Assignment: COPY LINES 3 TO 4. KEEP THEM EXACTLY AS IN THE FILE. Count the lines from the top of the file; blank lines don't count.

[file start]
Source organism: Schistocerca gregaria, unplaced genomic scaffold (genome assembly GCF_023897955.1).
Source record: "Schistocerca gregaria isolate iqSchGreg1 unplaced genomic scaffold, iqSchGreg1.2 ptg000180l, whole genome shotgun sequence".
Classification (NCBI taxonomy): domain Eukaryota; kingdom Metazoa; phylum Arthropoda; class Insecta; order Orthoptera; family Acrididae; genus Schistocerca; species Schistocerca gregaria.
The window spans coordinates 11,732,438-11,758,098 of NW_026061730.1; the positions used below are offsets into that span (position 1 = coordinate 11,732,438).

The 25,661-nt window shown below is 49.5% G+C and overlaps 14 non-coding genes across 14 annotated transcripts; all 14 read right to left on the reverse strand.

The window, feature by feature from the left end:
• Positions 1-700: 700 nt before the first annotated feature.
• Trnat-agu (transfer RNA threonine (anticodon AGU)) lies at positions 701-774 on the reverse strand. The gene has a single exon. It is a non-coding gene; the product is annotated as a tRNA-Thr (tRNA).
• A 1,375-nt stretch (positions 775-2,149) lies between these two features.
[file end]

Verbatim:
Classification (NCBI taxonomy): domain Eukaryota; kingdom Metazoa; phylum Arthropoda; class Insecta; order Orthoptera; family Acrididae; genus Schistocerca; species Schistocerca gregaria.
The window spans coordinates 11,732,438-11,758,098 of NW_026061730.1; the positions used below are offsets into that span (position 1 = coordinate 11,732,438).